Mom recalls Army officer son, killed in Pan Am crash over Lockerbie
The (Bel Air, Md.) Aegis
Helena Williams went to the cemetery to lay a wreath on the grave of her son, Army 1st Lt. George "Geordie" Williams on the 25th anniversary of his death in the bombing of Pan Am Flight 103 over Lockerbie, Scotland.
For Williams, formerly of Joppatowne, Md., the anniversary of her only son's death is always painful.
"All the memories of him and what he went through, you never really get over it, I guess," said Williams, who lives in Oak Crest Village in Parkville, Md.
Stationed in Bad Kreuznach, West Germany, and on his way home for the holidays to visit his family in Joppatowne, Lt. Williams was killed Dec. 21, 1988, when his plane exploded. A suitcase bomb, eventually traced to Libyan terrorists, had been planted in the plane's baggage.
The 243 passengers and 16 crew members on the plane and 11 people on the ground were killed.
A Libyan intelligence officer was tried and convicted but was released from a Scottish prison in 2009 suffering from terminal prostate cancer. He died in May 2012. In 2003, Libyan leader Muammar Minyar al-Gaddafi accepted responsibility for the bombing. Gaddafi was killed in a civil war in 2011.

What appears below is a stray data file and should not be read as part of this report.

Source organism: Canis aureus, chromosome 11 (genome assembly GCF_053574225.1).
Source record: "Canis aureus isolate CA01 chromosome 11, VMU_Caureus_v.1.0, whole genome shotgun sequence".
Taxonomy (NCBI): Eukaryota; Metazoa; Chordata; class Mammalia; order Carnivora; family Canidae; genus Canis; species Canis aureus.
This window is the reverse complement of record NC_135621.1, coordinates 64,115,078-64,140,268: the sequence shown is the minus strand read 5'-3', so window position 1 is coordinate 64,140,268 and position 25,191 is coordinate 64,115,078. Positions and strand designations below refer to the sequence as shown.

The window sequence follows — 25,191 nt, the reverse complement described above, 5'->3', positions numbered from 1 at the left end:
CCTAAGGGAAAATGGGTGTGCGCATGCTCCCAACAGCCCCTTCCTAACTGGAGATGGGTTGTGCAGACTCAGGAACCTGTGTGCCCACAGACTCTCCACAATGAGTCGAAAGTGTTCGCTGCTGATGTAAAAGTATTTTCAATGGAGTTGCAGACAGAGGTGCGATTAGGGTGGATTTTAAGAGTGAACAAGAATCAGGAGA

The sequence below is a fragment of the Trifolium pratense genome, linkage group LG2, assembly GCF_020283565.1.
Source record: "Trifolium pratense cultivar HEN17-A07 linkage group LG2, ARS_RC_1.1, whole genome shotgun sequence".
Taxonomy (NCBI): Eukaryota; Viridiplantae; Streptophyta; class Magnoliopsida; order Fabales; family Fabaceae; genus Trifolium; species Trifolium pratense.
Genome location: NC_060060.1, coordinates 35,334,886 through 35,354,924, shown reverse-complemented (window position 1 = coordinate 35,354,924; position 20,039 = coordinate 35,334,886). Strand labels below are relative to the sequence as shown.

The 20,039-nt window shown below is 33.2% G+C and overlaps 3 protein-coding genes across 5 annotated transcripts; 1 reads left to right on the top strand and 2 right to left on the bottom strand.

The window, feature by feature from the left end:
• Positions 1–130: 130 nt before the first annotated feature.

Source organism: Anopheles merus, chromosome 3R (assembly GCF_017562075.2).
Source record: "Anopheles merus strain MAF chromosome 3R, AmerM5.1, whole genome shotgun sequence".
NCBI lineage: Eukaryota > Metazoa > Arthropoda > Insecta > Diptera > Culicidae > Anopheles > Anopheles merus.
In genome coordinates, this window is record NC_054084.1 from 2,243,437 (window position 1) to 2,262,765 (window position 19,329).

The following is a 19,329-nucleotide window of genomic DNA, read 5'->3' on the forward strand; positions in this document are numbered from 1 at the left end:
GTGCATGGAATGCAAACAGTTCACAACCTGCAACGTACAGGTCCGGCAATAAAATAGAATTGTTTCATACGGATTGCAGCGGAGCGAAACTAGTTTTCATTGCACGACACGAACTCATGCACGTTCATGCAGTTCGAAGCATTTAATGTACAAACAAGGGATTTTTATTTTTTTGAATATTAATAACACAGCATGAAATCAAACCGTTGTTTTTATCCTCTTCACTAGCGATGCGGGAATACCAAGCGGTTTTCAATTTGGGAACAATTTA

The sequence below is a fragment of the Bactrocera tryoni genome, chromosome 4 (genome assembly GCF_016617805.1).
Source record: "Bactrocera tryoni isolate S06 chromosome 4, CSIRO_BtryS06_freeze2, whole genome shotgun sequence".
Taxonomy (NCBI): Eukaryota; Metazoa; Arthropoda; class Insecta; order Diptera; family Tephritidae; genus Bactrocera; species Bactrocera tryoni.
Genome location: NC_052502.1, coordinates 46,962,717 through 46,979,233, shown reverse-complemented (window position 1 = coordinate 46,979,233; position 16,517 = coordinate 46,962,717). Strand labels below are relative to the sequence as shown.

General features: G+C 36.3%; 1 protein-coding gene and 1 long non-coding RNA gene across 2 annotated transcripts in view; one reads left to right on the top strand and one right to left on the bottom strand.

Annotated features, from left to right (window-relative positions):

Since Helena Williams moved to Oak Crest a few years ago with her husband, George H. Williams, who died in November 2012, she has been going through lots of items that remind her of her son, their only child.
"There's all kinds of stuff, from his career in the Army, his high school days, all the time he spent at home, just so many memories," Williams, 83, said.
Lt. Williams would be 49, she said. He is buried in The Church of the Resurrection, in Joppatowne, next to his father, a former Marine.
"By now, I'm sure he would have been married, probably would have had children of his own," she said. She often thinks about what he missed in life.
Life has been very different for Williams since her son, who was called "Geordie," died.
"It's been very tough," she said. "There's no way I could express how empty life is, really.
"That was the biggest shock of my life. I'll never forget when they called me and told me the plane had gone down. I will never forget that," she continued. "I remember that distinctly. I'll never, ever forget the feeling."
She said she couldn't believe it at first, the shock of hearing over the phone that her son's plane had gone down and there were no survivors.
"When it really hits you, there's no way to express how you feel."
Williams said she and her husband, who was always very vocal about seeing justice served in his son's death, had just been to see Lt. Williams in Germany that summer.
"I had said we should wait until spring; my husband said let's go now. It's a good thing we did," she said.
When she thinks about Geordie, she remembers what a good boy he was, what a great guy.
"He made us proud," she said.